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'Gravity' Set to Dominate Oscar Craft Nominations: Talking the Film's Sound, Music and Editing

Photo of Bill Desowitz By Bill Desowitz | Thompson on Hollywood January 3, 2014 at 2:07PM

As we approach Wednesday's Oscar voting deadline, at least one thing's for certain: "Gravity" is a lock for a majority of the craft nominations. We've already covered production design, cinematography, and VFX in depth, so now let's look at the corresponding design for sound and music, which were made for the immersive Dolby Atmos surround experience, along with the editing of what was essentially an animated movie.

And the sound design profoundly influenced Steven Price’s eerie score as well. "We worked very closely so that we weren't trying to do battle, Freemantle adds. "He used vibrations as well in place of percussion and we used filtered stuff, radio signals sometimes. We did it in a scientific way. Sometimes we would underscore the music with some subsonic base that you don't actually hear but you feel. The dynamics between the two makes it more exciting."

Price says the music needed to have an expanded role in keeping with sounds coming through vibrations. And Cuaron wanted to express sounds through tonal means as well as through music, so the sound became part of the composing process. The director also insisted that there be no percussion.

"The early cues were the hardest and took the longest time," Price suggests. "How do you compose an action score when all of the conventions of action scoring have been removed and there's no sound to compete with? We did a lot of experimentation with getting that intensity and trying to get the pacing right so you're with her all the way. There's a lot of layering in the score with the idea that it's immersive. 


"The 'Debris' cue is the first time you get that and you hear all sorts of things that we recorded separately, and lots of elements I wrote to fly around you and to nudge you into her head almost. We blurred organic and electronic instrumentation so a lot of the sounds start out organically: glass harmonica, pipe organ, and textures that derive from breathing or low voices. 

"But everything was processed after recording, including the orchestral elements, which could be moved around throughout the surround speakers. I might record one line and then another so they could follow the movement of the characters. For instance, as Sandra falls, the string line would fall with her and it might meet something that was coming in. It was all designed around the choreography of the characters."

For co-editor Mark Sanger (who previously served as VFX editor on Cuaron's "Children of Men"), his impact began early. He joined the project in pre-production four years ago, helping the director build on his initial vision. They had a complete cut of the movie in animation 18 months before Bullock and George Clooney arrived, which they screened for Warner Bros., with temp sound and music, and Sanger and his assistant, Tanya Clark, standing in for the two stars. 

The camera was rarely locked to any spatial plane so it was a challenge to make the cuts work within the right geography. But the cyclical process with Cuaron and Framestore, the VFX company, allowed for changes in blocking that inevitably occurred. Sanger spent hours or days re-editing the rest of the scene to achieve the proper balance, continuity, and rhythm.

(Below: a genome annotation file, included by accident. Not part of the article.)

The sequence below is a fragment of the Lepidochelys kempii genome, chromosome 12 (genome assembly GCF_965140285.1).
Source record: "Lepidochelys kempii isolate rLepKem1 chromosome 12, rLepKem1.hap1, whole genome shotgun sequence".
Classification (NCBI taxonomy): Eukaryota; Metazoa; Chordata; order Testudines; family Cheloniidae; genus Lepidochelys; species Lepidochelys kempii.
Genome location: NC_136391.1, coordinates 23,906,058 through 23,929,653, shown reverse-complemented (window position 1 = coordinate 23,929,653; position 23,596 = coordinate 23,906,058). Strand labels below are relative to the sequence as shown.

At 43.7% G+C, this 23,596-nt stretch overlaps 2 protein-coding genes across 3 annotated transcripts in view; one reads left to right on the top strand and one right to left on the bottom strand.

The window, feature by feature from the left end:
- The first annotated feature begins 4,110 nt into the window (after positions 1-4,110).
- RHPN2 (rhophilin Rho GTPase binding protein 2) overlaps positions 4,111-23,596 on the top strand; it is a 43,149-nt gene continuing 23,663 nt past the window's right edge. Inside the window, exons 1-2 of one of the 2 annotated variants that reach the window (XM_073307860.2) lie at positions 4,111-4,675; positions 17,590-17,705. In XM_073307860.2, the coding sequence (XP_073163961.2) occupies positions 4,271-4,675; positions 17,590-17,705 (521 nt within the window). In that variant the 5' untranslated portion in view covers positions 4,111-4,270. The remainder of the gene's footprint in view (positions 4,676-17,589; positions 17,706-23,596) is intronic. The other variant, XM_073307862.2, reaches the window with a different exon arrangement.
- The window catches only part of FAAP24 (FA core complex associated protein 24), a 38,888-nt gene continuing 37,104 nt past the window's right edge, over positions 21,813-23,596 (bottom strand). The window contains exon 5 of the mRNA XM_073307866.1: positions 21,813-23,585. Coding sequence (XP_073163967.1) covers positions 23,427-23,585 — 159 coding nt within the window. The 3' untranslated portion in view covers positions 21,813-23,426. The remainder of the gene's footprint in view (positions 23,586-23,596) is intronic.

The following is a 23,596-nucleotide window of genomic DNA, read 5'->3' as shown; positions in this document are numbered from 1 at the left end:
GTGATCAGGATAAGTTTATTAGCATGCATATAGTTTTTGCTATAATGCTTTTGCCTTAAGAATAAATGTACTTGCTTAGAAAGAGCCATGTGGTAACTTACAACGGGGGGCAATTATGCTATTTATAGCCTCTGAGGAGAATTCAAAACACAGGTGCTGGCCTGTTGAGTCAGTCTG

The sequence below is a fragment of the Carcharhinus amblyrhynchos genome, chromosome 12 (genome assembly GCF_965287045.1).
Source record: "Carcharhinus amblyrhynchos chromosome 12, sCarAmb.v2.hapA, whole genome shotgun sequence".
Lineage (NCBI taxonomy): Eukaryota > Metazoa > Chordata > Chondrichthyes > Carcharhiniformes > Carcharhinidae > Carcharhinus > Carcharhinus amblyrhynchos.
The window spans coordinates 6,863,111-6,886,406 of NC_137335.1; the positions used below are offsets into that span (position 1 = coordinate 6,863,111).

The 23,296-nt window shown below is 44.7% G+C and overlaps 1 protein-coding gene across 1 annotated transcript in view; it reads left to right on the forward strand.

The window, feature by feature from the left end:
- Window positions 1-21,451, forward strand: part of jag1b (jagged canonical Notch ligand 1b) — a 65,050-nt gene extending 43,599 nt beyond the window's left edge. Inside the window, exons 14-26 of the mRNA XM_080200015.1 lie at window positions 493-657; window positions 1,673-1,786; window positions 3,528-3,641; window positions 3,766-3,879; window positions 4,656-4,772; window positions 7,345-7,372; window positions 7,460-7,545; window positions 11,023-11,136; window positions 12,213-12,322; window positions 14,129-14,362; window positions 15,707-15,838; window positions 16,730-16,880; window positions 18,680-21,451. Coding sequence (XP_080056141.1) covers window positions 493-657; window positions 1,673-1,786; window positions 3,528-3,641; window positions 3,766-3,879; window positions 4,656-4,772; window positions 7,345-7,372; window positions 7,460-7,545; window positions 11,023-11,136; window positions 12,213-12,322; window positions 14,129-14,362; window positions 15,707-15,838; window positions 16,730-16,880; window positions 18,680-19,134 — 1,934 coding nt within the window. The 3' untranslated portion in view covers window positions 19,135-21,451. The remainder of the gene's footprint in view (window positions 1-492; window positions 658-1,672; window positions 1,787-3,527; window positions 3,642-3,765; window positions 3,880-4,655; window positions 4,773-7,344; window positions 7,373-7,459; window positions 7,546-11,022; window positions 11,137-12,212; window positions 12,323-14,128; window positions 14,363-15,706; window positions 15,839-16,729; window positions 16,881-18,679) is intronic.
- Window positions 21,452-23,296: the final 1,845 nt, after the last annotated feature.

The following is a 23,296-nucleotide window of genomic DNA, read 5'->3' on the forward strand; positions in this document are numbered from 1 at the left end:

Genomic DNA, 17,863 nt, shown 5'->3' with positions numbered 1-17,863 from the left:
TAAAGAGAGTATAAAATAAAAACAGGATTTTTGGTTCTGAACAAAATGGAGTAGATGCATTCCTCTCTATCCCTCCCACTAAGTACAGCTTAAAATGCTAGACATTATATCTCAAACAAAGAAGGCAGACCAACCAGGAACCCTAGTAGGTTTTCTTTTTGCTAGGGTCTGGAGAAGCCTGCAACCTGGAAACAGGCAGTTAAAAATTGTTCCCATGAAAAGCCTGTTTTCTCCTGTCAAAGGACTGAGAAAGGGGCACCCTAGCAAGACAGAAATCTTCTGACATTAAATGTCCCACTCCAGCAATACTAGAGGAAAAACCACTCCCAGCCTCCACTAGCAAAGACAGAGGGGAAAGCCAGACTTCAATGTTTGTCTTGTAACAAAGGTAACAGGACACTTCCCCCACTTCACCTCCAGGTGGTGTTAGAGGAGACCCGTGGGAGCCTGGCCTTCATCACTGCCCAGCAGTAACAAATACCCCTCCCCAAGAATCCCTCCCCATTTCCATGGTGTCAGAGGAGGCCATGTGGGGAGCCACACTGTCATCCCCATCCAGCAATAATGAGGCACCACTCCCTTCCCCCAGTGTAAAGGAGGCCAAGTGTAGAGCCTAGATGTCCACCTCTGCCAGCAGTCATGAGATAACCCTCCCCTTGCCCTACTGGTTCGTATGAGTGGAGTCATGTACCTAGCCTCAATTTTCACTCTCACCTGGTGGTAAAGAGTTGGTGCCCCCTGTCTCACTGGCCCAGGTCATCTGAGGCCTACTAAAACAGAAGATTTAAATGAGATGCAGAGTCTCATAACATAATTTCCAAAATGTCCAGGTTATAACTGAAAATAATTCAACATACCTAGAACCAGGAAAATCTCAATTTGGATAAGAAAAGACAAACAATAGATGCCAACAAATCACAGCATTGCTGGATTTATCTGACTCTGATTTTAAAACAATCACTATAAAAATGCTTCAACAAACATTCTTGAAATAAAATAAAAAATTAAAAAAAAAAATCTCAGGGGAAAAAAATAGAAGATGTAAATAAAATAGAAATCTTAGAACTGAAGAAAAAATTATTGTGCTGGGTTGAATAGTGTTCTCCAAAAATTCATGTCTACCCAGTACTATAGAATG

"It's not often that the editor gets to work collaboratively with all of the other guys at the very beginning of the design process in pushing the film along," Sanger admits. "For me, it was very exciting because there were decisions that we were making early on that would obviously change the script. We were all working together to get the best possible movie long before we were ever going to shoot it. 

"Once we could see how the structure of the film was coming about, then there came a point for several months where it was more of a technical process. And editorial decisions at that stage had financial implications. As an editor, you're used to dealing with financial implications in post-production where you've got visual effects shots and figuring out how many you can use within a given sequence. 

"But we were having conversations about how we were going to shoot it, and whether it was physically possible for us to deliver the actors' performances within the confines of the shots we were putting together. And so it was a unique situation, but then there came a point after about 18 months when the actors arrived and it blossomed into a creative process. And those were the times when you got a burst of enthusiasm after working on a cut with a lot of featureless previs for so long."

They certainly delivered a unique blockbuster spectacle with emotional resonance beyond anyone's expectations.

This article is related to: Gravity, Immersed In Movies, Sound and Score, Editing, Alfonso Cuaron, Sandra Bullock, Thompson on Hollywood, Interviews , Awards Season Roundup

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Thompson on Hollywood

Born and raised in Manhattan, Anne Thompson grew up going to the Thalia and The New Yorker and wound up at grad Cinema Studies at NYU. She worked at United Artists and Film Comment before heading west as that magazine's west coast editor. She wrote for the LA Weekly, Sight and Sound, Empire, The New York Times and Entertainment Weekly before serving as West Coast Editor of Premiere. She wrote for The Washington Post, The London Observer, Wired, More, and Vanity Fair, and did staff stints at The Hollywood Reporter and Variety. She eventually took her blog Thompson on Hollywood to Indiewire. She taught film criticism at USC Critical Studies, and continues to host the fall semester of “Sneak Previews” for UCLA Extension.